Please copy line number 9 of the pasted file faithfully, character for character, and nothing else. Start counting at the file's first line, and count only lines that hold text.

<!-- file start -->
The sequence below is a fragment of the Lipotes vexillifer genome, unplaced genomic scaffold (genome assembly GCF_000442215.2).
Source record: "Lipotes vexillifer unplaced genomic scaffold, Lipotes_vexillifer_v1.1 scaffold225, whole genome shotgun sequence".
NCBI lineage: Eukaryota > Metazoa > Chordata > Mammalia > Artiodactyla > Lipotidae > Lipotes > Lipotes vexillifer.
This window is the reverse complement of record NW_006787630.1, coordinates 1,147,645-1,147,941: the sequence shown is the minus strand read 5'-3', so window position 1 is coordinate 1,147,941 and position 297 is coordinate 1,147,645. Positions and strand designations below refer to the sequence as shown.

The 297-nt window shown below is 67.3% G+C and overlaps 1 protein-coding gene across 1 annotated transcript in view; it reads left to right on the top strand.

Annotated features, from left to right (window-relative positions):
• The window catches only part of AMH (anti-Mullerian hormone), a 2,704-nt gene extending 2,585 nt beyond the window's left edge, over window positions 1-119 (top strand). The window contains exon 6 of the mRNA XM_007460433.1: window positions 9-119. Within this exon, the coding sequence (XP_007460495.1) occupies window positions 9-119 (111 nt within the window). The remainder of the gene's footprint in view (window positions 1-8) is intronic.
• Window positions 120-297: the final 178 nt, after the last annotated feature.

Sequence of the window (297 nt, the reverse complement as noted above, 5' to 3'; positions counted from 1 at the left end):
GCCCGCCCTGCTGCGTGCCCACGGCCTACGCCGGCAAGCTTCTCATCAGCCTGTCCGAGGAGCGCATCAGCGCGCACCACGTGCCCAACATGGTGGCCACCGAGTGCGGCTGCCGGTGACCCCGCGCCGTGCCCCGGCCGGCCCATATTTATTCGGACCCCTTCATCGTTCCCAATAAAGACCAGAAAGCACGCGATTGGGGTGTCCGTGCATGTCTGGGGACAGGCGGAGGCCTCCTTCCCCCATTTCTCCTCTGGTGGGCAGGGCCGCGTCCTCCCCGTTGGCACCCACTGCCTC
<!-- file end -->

Sequence of the window (297 nt, the reverse complement as noted above, 5' to 3'; positions counted from 1 at the left end):